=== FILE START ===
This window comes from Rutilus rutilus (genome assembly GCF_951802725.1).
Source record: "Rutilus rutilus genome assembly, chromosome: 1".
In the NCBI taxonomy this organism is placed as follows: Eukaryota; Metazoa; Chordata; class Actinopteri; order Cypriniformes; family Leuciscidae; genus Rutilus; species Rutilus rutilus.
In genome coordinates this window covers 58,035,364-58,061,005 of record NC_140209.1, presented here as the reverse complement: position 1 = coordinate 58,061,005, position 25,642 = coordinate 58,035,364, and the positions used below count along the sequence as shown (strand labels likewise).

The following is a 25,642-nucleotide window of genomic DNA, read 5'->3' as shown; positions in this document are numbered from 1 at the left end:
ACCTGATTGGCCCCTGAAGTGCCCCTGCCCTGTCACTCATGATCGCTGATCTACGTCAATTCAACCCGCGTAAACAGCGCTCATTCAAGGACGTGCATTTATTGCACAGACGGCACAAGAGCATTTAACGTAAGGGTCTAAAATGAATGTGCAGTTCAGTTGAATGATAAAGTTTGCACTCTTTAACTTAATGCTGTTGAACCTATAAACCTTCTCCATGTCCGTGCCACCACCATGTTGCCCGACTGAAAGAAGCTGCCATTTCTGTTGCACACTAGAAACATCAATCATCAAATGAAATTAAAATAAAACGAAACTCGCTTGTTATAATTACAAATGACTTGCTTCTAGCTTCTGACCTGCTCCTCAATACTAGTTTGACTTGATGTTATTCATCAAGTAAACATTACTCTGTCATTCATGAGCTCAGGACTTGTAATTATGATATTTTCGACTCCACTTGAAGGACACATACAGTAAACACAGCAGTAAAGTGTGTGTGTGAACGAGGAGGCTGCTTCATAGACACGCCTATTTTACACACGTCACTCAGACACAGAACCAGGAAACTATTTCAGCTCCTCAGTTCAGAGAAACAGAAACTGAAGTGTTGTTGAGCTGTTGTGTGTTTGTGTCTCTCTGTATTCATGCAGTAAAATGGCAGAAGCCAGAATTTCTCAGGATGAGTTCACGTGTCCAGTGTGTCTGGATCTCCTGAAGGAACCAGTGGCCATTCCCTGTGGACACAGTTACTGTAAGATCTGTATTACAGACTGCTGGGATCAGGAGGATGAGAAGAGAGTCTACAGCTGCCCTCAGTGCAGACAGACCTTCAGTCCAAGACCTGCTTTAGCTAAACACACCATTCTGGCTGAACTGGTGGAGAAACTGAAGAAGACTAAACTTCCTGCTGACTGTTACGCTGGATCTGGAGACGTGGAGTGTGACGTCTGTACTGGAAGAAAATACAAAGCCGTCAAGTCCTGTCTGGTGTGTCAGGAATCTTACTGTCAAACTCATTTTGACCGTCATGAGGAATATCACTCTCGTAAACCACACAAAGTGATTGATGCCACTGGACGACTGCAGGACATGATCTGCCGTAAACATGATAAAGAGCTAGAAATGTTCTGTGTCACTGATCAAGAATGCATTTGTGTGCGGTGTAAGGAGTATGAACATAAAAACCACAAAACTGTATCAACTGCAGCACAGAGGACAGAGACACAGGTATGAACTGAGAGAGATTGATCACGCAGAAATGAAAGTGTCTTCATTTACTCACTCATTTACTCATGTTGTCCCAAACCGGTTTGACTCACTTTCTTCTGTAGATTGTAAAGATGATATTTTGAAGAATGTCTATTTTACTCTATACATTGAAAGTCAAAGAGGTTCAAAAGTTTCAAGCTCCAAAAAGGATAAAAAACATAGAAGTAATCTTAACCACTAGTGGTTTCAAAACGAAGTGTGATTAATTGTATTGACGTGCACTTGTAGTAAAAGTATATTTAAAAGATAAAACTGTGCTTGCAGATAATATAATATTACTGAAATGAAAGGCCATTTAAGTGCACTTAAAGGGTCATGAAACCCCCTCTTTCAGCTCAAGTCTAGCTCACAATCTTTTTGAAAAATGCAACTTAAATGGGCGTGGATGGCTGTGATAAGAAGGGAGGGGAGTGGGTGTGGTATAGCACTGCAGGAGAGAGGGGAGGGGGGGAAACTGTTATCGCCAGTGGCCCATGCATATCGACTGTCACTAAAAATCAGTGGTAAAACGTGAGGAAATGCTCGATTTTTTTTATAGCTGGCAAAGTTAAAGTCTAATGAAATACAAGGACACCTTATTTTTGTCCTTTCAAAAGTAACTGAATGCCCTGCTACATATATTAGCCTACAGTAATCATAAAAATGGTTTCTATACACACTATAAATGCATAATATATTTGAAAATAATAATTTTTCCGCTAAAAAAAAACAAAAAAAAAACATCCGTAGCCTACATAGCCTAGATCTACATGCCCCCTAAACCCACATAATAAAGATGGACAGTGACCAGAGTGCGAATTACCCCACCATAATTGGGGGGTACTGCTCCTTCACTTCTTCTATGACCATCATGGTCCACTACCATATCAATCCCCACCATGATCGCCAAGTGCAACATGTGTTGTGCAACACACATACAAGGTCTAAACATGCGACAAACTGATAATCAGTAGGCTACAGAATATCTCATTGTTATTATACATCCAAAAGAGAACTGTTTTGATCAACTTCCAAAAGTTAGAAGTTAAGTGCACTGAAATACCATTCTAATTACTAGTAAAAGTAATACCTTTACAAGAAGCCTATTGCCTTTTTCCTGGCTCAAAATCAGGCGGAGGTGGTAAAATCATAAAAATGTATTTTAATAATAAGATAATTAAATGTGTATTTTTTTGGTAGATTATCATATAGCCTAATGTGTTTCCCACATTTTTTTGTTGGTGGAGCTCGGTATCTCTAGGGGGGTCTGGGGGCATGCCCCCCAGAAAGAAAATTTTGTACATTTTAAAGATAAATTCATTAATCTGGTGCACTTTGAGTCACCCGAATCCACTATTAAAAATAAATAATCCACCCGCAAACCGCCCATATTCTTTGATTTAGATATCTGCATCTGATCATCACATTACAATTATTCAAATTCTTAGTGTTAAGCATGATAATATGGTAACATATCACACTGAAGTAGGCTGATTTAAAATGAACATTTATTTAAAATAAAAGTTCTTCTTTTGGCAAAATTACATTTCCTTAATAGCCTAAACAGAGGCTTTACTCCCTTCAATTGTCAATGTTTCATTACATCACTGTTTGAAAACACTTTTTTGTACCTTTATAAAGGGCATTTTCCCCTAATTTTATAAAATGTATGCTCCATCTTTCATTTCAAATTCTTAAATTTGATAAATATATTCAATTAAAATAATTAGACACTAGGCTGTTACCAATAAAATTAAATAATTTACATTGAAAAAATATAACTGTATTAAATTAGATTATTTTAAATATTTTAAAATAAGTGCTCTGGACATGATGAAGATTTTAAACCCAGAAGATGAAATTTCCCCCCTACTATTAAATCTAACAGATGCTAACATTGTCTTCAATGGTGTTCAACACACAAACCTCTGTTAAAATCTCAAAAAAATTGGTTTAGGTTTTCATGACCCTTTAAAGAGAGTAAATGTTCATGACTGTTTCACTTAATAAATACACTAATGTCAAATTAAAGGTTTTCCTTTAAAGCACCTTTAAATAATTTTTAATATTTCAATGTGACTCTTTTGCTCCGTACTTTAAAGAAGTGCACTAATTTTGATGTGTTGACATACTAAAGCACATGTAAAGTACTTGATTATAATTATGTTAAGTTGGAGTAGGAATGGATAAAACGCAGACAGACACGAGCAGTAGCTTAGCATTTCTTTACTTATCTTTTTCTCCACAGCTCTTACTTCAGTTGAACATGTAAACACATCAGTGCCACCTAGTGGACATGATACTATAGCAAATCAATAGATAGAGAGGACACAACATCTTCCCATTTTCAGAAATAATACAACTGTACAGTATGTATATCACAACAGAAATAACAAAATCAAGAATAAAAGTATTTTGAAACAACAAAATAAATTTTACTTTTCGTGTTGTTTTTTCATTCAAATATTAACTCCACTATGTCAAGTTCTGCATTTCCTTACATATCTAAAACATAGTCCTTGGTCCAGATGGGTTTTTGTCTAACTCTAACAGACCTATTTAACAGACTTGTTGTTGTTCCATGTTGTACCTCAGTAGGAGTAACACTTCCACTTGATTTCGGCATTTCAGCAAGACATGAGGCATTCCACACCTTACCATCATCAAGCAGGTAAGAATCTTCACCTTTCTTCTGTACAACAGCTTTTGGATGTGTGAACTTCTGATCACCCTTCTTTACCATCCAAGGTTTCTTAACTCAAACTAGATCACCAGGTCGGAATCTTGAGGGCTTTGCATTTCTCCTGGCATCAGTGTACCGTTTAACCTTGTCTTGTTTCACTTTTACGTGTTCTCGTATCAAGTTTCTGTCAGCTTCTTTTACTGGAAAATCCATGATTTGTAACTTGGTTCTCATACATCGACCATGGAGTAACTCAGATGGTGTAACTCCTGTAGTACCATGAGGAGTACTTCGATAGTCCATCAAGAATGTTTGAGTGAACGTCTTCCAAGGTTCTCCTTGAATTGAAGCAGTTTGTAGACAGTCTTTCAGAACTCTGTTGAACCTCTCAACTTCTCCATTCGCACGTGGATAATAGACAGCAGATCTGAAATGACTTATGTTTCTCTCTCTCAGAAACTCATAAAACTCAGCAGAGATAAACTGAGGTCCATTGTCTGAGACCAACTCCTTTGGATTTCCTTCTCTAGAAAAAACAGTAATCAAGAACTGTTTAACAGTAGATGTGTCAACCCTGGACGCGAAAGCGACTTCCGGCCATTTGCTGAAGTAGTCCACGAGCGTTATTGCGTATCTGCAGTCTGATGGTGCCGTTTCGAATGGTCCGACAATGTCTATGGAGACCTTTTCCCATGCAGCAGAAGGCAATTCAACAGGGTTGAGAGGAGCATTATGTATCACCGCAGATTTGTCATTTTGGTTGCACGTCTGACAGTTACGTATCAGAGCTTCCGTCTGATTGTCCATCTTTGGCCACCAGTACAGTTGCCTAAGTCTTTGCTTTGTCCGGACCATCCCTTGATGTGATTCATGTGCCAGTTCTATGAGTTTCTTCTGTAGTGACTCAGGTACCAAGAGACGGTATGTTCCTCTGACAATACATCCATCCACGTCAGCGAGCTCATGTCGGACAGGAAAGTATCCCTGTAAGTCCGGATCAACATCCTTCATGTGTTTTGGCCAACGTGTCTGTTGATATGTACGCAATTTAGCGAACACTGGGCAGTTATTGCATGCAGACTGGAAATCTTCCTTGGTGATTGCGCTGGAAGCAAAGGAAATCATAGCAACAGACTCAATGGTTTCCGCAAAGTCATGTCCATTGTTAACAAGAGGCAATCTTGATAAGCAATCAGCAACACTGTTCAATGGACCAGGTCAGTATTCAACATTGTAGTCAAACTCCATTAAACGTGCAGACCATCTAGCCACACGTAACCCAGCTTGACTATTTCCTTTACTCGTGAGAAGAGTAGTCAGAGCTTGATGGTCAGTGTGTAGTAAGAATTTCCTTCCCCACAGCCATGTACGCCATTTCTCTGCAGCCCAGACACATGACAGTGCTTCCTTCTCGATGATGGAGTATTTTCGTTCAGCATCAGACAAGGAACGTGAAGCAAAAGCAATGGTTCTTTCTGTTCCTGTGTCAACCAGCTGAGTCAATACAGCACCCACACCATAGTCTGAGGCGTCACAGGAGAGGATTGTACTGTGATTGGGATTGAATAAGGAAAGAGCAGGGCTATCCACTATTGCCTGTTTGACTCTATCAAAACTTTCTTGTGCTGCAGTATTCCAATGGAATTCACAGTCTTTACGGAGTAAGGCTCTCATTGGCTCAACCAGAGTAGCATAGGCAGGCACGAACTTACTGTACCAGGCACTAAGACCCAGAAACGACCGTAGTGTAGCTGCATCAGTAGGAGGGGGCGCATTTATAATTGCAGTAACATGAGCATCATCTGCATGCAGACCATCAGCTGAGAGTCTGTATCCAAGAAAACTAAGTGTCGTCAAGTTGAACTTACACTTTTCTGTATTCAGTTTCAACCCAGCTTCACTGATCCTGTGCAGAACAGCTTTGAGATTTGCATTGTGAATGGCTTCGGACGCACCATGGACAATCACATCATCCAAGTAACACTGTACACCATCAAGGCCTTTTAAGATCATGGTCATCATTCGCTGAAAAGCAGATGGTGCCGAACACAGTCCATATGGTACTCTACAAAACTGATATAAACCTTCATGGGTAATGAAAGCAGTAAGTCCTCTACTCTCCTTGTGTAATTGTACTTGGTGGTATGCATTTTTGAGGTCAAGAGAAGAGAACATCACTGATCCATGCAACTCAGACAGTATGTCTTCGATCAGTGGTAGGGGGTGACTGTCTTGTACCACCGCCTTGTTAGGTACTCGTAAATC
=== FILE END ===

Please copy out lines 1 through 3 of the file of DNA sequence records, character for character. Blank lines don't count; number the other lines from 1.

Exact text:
This window comes from Rutilus rutilus (genome assembly GCF_951802725.1).
Source record: "Rutilus rutilus genome assembly, chromosome: 1".
In the NCBI taxonomy this organism is placed as follows: Eukaryota; Metazoa; Chordata; class Actinopteri; order Cypriniformes; family Leuciscidae; genus Rutilus; species Rutilus rutilus.